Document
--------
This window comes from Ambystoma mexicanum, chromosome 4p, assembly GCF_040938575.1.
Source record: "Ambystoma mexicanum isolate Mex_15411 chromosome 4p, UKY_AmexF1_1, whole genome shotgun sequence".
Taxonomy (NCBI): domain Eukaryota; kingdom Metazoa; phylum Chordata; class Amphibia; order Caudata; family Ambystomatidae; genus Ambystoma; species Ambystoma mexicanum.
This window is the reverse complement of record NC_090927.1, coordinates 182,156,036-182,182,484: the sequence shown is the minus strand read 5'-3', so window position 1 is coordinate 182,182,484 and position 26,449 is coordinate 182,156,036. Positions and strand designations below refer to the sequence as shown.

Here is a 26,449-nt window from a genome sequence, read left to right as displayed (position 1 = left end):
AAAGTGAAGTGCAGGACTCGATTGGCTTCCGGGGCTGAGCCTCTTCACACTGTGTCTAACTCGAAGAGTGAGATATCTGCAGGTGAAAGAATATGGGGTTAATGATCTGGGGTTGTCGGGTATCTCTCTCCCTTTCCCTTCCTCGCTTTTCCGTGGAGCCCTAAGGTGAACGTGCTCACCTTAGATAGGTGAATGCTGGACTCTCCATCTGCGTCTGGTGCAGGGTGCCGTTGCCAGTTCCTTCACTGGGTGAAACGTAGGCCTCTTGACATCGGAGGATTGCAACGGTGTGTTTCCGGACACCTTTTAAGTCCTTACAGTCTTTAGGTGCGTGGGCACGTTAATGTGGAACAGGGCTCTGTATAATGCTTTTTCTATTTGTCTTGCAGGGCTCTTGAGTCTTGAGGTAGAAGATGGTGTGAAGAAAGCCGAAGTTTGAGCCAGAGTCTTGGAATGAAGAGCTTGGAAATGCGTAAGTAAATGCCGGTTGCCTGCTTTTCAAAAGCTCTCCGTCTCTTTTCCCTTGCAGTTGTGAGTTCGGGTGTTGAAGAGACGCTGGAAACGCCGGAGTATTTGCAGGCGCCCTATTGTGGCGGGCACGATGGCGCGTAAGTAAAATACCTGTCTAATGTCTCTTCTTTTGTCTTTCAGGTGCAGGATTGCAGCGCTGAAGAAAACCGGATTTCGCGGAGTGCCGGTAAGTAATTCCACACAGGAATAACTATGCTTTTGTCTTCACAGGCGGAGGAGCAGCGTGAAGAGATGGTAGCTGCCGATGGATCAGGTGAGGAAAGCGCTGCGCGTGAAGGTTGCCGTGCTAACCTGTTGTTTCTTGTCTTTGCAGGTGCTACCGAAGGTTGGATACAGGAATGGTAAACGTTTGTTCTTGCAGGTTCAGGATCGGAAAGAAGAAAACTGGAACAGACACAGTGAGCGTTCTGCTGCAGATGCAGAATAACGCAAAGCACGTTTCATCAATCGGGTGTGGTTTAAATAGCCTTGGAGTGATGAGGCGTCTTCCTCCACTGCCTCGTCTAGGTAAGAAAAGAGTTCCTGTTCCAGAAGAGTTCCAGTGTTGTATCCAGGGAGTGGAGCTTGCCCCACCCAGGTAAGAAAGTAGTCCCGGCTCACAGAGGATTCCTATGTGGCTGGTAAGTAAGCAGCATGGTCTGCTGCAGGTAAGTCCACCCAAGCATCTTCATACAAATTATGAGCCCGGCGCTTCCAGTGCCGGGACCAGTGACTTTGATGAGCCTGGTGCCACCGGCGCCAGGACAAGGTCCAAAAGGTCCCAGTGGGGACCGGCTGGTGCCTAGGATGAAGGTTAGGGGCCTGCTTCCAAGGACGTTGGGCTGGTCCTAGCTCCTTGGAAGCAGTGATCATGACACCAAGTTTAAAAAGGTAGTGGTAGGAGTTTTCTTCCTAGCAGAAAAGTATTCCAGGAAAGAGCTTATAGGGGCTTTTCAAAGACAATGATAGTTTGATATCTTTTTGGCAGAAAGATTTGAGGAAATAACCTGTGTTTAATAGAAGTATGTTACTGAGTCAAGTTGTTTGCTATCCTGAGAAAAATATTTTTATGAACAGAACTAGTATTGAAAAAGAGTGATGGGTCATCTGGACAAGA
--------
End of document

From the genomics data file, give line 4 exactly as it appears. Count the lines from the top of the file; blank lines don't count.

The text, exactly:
This window is the reverse complement of record NC_090927.1, coordinates 182,156,036-182,182,484: the sequence shown is the minus strand read 5'-3', so window position 1 is coordinate 182,182,484 and position 26,449 is coordinate 182,156,036. Positions and strand designations below refer to the sequence as shown.